Peter Lawler, Professor of Government at Berry College, has some thoughts on this issue at Big Think. He is reacting to a recent piece in Inside Higher Ed entitled "Disappearing Liberal Arts Colleges." Lawler writes:
The article correctly concludes that those in charge of the so-called
and the real liberal arts colleges ought to think harder about how to
follow the higher road—to keep both their liberal arts brand and their
liberal arts substance.
But the article is wrong that they can do so by spouting drivel
about analytical and critical thinking. They need to recover the
insight—still present in some of our religious and more traditional
colleges—that a liberal arts education is all about figuring out who you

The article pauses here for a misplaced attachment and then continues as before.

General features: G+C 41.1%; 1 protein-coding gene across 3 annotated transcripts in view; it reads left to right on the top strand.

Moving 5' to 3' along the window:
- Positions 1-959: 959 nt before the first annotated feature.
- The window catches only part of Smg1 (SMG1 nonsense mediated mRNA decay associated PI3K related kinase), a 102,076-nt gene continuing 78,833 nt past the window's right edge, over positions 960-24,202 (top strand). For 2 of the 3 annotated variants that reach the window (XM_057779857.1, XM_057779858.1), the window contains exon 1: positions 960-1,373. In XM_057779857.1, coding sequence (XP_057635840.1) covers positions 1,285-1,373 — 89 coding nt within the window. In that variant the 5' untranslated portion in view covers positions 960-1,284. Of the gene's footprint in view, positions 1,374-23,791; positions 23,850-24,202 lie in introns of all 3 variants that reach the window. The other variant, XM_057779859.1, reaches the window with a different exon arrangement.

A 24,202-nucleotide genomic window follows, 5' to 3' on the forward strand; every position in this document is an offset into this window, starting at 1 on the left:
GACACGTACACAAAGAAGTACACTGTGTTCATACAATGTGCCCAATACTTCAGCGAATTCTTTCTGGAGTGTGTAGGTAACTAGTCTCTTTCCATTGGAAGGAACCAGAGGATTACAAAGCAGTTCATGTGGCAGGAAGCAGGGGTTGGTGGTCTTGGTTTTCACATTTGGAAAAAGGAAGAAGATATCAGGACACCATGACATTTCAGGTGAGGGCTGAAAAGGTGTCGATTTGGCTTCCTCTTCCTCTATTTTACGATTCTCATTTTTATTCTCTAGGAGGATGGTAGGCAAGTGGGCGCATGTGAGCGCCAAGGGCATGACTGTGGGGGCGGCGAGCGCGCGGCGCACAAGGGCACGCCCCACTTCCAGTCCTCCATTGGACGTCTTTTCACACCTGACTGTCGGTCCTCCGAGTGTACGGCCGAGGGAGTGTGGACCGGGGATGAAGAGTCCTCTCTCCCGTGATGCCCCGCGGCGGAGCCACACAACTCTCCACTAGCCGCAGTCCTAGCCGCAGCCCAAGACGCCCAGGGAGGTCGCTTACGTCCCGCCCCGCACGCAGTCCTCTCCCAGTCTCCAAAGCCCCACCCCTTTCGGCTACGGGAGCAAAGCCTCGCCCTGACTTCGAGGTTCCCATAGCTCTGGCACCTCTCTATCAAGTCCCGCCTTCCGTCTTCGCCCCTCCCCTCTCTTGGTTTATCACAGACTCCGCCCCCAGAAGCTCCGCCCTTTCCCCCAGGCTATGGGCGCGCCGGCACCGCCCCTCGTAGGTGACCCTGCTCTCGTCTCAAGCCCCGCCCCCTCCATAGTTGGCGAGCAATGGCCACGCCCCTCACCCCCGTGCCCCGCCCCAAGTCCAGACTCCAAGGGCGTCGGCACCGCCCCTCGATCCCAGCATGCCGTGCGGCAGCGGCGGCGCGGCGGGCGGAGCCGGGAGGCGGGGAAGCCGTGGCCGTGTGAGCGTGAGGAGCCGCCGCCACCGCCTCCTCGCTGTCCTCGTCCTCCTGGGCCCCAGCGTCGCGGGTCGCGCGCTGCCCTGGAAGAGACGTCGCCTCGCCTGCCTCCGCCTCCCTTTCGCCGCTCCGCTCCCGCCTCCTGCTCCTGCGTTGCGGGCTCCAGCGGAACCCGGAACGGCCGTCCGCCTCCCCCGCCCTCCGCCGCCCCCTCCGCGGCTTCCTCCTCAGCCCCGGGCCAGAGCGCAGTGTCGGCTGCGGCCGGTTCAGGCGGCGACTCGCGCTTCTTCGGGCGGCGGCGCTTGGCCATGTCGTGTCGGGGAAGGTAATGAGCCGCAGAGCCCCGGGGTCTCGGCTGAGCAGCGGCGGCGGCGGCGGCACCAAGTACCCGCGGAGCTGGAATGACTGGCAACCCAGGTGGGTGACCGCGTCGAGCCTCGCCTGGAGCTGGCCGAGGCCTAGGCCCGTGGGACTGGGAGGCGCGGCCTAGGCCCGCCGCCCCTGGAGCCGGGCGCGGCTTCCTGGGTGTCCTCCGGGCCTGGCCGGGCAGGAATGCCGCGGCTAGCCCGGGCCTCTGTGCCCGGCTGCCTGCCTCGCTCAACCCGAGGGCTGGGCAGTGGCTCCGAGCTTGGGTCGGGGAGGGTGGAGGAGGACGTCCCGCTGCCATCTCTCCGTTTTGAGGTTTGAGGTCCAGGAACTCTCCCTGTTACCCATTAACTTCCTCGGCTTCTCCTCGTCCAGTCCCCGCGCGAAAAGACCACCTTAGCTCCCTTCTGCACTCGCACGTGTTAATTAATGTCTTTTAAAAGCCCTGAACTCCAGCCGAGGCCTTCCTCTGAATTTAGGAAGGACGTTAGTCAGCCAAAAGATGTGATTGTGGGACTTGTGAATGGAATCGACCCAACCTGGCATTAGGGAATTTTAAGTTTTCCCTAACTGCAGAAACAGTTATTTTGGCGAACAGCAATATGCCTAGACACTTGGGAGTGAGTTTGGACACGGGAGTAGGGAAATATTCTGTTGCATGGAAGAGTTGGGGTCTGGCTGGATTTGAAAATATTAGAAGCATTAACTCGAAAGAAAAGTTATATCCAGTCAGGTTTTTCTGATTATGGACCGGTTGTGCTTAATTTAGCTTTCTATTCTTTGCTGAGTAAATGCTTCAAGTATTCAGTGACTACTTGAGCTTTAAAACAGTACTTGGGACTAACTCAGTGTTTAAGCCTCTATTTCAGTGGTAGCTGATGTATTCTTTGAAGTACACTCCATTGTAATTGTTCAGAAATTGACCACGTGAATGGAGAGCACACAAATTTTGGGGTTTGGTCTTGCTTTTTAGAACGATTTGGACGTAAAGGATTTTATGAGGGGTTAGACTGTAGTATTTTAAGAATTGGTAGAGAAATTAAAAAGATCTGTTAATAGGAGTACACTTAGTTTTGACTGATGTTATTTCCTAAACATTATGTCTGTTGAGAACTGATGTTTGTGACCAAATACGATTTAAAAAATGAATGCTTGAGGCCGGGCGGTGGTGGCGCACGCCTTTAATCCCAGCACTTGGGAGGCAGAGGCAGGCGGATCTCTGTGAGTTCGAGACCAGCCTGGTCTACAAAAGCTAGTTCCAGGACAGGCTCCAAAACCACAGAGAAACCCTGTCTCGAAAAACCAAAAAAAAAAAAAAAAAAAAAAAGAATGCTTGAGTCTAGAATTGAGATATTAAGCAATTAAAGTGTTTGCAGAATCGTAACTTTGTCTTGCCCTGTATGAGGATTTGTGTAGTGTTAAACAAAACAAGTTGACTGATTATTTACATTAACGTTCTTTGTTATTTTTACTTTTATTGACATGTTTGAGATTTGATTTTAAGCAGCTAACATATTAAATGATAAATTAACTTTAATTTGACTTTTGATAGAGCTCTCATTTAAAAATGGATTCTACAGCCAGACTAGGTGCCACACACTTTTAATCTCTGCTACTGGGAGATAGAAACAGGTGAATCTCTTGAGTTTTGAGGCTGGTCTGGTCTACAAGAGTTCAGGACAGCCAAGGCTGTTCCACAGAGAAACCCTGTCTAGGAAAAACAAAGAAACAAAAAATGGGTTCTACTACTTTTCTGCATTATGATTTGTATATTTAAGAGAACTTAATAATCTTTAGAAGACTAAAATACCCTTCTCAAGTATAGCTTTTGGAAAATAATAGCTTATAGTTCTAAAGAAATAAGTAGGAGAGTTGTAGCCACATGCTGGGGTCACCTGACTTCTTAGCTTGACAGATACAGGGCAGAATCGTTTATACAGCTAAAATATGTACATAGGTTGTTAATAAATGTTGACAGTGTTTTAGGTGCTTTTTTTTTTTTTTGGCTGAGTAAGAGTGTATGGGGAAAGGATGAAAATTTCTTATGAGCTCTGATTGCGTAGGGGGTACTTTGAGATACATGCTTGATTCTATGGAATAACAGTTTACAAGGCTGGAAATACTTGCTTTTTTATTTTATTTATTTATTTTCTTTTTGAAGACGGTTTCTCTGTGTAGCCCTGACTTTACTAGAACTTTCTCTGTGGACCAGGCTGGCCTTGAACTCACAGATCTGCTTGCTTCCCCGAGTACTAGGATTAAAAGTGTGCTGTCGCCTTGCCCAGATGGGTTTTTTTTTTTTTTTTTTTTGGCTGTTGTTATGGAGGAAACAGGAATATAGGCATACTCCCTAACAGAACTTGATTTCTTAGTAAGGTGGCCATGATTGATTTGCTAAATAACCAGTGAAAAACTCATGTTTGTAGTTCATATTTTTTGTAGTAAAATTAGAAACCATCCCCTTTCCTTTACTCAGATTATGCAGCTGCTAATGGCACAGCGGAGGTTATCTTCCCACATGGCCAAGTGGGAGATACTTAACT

and what your're suppose to do as a relational being born to love and
and die—not to mention to be open to the truth about all things.
For one thing, making money is easy, knowing what to do with it is
hard. And you don't know spit unless you know why you should practice
the classical virtue of generosity and the Christian virtue of charity.
Food for thought, especially for college administrators and admissions staff.